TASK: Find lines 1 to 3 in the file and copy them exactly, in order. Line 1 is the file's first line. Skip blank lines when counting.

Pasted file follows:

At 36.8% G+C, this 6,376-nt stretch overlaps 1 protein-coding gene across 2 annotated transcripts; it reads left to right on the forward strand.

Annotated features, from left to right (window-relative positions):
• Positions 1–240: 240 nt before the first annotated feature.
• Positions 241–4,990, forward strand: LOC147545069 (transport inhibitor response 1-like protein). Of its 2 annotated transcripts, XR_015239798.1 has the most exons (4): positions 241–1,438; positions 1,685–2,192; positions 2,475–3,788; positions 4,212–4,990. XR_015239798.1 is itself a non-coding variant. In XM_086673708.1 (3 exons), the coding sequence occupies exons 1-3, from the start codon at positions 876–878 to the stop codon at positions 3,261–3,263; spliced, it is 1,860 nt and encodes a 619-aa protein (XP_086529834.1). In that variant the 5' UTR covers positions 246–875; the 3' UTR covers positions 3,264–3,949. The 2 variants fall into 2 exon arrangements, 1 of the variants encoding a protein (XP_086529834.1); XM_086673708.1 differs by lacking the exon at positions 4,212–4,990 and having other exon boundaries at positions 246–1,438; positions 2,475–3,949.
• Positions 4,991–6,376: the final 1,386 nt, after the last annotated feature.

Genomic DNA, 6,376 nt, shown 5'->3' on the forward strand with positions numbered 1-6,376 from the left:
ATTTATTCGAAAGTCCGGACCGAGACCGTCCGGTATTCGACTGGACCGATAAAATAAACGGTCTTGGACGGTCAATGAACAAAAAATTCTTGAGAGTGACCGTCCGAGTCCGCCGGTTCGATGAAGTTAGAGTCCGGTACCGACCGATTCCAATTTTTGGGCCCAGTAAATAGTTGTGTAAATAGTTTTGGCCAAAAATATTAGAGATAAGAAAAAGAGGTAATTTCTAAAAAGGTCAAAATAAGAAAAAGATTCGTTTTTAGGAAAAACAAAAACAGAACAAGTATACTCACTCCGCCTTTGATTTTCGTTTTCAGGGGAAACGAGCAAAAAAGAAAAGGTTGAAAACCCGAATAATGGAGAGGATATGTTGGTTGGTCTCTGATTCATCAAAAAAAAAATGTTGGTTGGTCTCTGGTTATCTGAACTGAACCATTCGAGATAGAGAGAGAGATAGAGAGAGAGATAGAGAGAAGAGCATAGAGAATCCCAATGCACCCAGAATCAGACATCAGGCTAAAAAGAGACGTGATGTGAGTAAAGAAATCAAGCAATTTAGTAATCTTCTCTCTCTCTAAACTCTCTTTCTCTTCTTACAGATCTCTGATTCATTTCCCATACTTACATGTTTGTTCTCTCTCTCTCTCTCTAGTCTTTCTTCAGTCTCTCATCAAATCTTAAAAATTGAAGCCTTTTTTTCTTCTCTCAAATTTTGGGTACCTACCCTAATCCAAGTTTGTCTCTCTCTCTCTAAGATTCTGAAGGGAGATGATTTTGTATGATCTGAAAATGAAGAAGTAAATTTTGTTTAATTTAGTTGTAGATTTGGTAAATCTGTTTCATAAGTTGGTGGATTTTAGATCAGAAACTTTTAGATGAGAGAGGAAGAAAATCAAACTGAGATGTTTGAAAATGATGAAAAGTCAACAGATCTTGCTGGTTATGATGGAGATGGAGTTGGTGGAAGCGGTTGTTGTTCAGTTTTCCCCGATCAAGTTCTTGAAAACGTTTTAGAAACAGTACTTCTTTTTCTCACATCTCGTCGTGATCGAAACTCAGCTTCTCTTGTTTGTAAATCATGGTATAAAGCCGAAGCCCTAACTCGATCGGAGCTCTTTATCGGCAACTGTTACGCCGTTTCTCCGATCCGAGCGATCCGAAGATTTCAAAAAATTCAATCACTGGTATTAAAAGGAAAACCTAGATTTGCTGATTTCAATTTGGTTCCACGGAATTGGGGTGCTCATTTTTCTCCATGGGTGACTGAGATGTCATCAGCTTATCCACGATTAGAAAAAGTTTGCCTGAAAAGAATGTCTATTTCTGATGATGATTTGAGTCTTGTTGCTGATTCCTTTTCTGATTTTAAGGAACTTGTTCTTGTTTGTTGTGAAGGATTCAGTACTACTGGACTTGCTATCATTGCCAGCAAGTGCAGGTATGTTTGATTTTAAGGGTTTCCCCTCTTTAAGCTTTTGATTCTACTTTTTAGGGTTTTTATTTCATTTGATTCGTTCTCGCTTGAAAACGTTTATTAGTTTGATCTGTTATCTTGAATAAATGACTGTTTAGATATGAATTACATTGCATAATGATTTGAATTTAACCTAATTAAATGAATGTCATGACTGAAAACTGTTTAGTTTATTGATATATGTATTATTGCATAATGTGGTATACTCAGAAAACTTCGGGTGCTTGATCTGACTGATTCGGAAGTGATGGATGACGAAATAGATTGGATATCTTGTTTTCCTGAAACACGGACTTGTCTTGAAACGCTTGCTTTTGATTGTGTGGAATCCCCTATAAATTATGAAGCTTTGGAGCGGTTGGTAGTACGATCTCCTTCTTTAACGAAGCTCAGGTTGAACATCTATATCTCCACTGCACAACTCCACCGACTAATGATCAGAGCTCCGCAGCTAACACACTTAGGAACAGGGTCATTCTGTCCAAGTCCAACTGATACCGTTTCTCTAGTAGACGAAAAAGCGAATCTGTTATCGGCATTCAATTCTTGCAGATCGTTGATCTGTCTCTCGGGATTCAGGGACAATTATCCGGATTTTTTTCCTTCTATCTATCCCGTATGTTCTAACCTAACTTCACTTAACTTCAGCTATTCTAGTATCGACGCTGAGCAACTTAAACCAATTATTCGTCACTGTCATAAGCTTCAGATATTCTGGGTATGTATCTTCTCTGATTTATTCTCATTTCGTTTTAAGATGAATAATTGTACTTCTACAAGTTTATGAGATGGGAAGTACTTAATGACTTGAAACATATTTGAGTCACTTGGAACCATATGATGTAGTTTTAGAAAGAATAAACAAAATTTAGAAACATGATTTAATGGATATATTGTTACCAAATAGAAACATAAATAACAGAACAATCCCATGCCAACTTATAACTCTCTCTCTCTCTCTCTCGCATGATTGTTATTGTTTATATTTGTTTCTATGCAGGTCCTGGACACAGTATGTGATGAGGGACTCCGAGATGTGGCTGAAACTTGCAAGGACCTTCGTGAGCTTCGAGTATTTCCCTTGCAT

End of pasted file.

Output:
At 36.8% G+C, this 6,376-nt stretch overlaps 1 protein-coding gene across 2 annotated transcripts; it reads left to right on the forward strand.

Annotated features, from left to right (window-relative positions):
• Positions 1–240: 240 nt before the first annotated feature.